Assistant director David Lonsdale said the statement contained some welcome announcements, including help to reduce the cost of growth capital and reductions in energy bills for heavy industry.
He added: "We look forward to early clarity from the Scottish government on whether it will similarly allow firms operating in Scotland to defer a portion of the hefty rise in business rates bills that is expected to come into effect next April.
"We will also be looking to the Scottish government to ensure that the Barnett consequentials emanating from the chancellor's statement are directed towards GDP-enhancing investments and reversing its two business rate tax rises on retailers and firms with empty premises."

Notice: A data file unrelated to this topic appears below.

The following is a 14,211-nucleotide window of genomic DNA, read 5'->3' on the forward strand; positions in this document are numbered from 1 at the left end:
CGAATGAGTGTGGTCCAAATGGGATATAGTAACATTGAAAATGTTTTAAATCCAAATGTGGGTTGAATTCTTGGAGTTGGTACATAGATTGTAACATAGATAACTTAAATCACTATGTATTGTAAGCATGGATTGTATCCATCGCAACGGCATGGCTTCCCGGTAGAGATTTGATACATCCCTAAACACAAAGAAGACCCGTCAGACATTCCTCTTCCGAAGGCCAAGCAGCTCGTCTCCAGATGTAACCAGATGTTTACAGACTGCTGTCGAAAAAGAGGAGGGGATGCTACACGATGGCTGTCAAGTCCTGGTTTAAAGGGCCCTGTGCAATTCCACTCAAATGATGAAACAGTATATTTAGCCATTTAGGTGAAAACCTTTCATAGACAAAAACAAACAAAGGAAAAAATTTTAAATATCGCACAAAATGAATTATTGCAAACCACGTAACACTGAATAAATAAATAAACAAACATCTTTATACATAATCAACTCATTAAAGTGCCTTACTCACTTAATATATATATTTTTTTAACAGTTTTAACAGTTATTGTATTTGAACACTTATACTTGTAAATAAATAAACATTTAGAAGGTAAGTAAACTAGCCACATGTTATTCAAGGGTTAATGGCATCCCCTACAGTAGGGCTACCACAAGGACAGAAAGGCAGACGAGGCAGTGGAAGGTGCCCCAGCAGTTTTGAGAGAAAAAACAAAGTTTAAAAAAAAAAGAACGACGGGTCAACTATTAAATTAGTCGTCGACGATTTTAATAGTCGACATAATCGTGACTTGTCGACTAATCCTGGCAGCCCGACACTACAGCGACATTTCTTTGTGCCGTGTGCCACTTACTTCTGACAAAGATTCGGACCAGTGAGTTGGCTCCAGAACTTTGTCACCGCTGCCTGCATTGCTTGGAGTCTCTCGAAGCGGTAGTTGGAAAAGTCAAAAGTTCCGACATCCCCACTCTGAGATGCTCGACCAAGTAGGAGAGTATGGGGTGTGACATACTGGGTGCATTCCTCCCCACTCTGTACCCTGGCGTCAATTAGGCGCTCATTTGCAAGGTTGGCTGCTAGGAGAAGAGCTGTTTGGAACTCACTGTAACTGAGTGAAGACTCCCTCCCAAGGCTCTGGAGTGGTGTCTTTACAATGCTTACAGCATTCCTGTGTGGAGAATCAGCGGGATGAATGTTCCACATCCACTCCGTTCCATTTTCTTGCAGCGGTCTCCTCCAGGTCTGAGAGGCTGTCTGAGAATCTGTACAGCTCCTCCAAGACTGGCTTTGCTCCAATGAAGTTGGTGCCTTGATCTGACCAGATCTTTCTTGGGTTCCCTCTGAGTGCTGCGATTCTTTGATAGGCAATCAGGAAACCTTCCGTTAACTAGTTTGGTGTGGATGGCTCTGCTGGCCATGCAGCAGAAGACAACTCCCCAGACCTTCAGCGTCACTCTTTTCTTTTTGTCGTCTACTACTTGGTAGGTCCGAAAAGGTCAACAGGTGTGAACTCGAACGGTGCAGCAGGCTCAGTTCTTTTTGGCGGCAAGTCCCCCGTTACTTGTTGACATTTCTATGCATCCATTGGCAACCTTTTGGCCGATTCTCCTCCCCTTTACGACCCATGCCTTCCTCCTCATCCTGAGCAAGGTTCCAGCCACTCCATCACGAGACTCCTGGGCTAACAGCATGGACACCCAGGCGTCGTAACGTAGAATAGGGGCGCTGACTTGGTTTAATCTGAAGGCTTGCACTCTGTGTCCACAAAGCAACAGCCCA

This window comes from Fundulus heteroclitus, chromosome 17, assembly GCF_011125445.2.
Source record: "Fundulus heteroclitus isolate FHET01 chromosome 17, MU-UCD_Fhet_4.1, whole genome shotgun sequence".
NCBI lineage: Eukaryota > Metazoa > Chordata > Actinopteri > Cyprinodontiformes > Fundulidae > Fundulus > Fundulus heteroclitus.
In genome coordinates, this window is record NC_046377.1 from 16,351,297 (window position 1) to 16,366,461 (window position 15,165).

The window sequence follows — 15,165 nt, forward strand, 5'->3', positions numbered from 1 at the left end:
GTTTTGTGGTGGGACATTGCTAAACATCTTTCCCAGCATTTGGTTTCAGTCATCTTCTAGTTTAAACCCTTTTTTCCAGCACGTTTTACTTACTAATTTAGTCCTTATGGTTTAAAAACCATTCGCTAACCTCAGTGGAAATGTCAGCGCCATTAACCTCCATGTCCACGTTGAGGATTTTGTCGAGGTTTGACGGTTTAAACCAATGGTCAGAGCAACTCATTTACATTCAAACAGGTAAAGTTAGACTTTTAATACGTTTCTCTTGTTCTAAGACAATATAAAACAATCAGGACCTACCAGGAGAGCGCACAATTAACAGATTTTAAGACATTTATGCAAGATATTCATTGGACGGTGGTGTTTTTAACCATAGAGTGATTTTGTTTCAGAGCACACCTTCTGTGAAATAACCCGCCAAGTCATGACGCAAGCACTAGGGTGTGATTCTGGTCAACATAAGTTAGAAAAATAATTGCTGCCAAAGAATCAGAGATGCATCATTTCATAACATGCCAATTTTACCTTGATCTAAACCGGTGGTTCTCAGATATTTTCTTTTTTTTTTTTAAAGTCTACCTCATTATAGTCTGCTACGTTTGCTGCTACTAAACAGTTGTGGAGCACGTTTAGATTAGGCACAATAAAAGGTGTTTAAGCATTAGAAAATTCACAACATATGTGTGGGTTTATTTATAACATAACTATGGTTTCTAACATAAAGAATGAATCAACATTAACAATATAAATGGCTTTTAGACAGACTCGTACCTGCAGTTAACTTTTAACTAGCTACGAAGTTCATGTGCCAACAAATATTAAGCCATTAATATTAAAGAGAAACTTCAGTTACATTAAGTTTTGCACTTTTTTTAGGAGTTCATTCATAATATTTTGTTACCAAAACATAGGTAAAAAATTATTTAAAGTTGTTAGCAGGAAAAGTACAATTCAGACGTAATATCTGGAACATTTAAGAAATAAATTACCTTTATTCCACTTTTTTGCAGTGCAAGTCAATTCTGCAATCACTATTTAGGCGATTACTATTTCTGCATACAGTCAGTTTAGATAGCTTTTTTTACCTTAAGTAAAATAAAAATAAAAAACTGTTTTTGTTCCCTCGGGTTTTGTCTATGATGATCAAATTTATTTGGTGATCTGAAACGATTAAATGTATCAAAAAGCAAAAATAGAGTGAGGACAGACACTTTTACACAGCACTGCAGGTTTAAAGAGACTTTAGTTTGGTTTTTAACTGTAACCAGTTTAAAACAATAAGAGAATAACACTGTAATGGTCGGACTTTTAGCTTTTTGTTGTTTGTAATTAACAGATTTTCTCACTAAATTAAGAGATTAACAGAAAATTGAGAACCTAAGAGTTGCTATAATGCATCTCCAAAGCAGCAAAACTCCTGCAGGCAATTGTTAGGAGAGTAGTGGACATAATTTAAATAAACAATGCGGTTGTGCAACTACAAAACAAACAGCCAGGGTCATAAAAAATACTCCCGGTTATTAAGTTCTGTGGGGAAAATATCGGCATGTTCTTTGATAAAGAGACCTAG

The Scottish Federation of Small Businesses (FSB)
Policy convener Andy Willox said the cancellation of the proposed fuel duty increase was to be welcomed but added it would "hardly fill with confidence businesses and families struggling to pay at the pumps at the moment".
He said the intention behind the chancellor's proposals to boost lending to businesses was to be applauded.
He added: "It is a good thing that he recognises that there's still small and medium-sized businesses who cannot get access to flexible, affordable finance.
"However, some small firms will roll their eyes when they discover the banks will continue to be gatekeepers for much of this state-backed lending.
"The government must therefore go further to promote the emergence of alternative forms of finance and greater competition in the banking sector."